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Sexual harassment allegations against Cook County employee lead to workplace restrictions

The restricted employee works in the county’s Office of the Chief Administrative Officer. He was accused of sexually harassing one of Preckwinkle’s employees, according to a January report from Independent Inspector General Patrick Blanchard’s office.

Cook County Board President Toni Preckwinkle addresses a County Board meeting in 2015. | File Photo.
Cook County Board President Toni Preckwinkle addresses a County Board meeting in 2015. | File Photo.
Saiyna Bashir/Sun-Times

A special assistant working in Cook County government has been barred from Board President Toni Preckwinkle’s offices over allegations of sexual harassment against another employee.

The restricted employee works in the county’s Office of the Chief Administrative Officer. He was accused of sexually harassing one of Preckwinkle’s employees, according to a January report from Independent Inspector General Patrick Blanchard’s office.

The report did not name the accused assistant, but Crain’s Chicago Business identified him as Al Kindle. And two sources confirmed that to the Sun-Times.

The inspector general couldn’t sustain the allegation that Preckwinkle’s office failed to act on the complaint of sexual harassment against the employee, concluding that staffers “responded appropriately and according to the County policies, rules, and regulations as to the confirmed acts of sexual harassment by the subject Special Assistant against the victim.”

Kindle was minimally disciplined for the incident and was barred from entering Preckwinkle’s offices where the victim works, subject to certain conditions, according to the report.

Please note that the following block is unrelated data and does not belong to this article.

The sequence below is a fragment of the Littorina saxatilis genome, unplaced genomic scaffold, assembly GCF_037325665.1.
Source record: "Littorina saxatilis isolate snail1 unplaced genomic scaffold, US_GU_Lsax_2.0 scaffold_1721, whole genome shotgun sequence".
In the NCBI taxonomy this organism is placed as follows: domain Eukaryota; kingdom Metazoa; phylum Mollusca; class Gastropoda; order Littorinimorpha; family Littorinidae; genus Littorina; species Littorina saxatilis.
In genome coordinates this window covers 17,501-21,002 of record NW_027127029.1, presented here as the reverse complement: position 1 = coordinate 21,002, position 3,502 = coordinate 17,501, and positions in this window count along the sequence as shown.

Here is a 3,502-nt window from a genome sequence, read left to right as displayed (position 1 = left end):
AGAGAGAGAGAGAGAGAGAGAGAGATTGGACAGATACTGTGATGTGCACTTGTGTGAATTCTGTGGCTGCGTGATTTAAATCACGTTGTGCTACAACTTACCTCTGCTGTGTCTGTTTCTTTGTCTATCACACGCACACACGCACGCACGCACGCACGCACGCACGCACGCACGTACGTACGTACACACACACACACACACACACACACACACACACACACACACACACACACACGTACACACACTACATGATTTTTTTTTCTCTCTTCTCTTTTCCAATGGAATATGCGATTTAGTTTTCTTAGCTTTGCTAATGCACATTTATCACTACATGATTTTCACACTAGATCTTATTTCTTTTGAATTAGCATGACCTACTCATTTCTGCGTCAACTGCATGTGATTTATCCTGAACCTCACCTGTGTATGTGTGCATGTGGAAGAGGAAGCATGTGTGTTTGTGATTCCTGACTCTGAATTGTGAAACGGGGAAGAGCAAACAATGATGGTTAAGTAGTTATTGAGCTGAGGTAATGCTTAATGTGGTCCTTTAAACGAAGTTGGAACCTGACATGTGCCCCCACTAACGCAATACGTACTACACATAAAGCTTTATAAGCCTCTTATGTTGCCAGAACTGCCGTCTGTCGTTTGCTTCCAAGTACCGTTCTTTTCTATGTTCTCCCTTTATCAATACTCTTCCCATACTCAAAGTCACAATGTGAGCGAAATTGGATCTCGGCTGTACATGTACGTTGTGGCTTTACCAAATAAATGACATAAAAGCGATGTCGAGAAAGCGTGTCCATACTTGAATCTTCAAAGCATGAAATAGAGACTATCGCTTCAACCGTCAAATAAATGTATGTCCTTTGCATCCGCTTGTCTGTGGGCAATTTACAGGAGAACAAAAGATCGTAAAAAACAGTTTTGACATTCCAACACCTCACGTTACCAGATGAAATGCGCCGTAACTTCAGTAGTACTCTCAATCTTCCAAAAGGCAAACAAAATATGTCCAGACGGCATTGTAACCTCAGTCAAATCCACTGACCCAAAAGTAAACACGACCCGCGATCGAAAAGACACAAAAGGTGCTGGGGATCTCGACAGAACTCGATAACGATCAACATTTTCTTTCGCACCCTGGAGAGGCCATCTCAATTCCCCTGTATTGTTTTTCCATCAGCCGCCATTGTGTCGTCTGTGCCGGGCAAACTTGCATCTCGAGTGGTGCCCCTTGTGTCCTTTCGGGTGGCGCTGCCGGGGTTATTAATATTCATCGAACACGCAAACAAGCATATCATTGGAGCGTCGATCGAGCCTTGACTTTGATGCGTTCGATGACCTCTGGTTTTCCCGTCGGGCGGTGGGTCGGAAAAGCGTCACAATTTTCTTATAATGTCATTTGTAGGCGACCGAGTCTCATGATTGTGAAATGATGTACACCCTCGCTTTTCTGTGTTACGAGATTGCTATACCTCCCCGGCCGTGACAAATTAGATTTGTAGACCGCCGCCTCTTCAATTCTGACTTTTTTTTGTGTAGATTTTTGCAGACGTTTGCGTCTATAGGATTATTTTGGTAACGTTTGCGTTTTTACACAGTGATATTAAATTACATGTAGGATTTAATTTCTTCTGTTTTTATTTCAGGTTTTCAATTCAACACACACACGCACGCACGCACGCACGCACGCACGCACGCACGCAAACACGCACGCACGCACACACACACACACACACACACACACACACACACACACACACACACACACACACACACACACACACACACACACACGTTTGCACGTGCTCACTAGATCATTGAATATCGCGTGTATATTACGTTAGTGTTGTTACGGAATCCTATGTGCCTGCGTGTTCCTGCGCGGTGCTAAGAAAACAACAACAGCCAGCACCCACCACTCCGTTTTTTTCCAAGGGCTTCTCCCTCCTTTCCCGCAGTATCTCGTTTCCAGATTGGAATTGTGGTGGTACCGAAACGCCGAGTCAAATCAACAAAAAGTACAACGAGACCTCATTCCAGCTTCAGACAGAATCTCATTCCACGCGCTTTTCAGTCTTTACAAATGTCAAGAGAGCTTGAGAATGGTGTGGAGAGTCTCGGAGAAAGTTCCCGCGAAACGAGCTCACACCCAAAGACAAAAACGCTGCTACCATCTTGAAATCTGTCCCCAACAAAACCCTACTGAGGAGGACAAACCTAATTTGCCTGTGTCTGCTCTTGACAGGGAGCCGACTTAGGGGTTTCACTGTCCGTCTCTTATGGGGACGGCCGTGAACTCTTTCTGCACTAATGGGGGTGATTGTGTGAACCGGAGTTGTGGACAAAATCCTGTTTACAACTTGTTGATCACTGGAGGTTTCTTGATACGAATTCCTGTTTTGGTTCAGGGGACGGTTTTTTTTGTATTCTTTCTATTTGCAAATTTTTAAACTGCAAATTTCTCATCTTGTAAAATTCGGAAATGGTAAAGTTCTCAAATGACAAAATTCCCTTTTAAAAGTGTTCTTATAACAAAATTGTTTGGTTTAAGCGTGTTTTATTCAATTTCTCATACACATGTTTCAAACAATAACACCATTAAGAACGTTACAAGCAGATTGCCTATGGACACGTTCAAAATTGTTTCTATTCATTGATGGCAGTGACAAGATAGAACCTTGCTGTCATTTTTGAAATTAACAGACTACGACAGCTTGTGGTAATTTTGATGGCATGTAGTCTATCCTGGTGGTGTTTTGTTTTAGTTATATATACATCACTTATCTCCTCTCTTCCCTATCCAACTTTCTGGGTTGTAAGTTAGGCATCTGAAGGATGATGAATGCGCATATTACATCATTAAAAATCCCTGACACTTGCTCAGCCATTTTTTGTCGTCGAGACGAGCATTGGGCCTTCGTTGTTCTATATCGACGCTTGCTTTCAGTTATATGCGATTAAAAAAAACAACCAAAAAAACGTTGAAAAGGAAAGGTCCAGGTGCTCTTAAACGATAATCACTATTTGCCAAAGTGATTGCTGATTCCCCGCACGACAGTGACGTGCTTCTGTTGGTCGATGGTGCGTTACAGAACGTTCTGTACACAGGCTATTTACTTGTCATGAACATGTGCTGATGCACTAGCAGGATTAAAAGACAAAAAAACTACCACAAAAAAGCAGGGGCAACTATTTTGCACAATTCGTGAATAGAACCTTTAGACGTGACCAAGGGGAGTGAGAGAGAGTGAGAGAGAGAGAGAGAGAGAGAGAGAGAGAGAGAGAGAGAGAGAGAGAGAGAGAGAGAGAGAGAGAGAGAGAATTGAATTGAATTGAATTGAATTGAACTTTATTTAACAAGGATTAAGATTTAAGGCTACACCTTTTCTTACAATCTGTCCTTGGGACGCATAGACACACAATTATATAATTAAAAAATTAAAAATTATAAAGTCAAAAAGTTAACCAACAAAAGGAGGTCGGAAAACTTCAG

In a statement Preckwinkle said she’s made it a priority to “ensure that all of our employees work in an environment that is safe and welcoming” and noted the county has done “even more work to fulfill that commitment.”

That work was brought on by sexual harassment allegations against Preckwinkle’s former chief of staff, John Keller. Preckwinkle demanded Keller’s resignation in September 2018 but admitted she knew of an “unsubstantiated rumor” months before.

As for the incident described in the inspector general’s January report, Preckwinkle said in a statement that once she learned of it, she “met with my staffer and supported her.”

“I advised the staffer to follow the reporting process and instructed my Chief of Staff to do the same. Our EEO office conducted an investigation,” the statement continues.

“A subsequent [inspector general] investigation into this incident found that my staff responded appropriately and timely to the allegation made, supported the victim, conducted a thorough investigation and that the appropriate discipline was imposed.”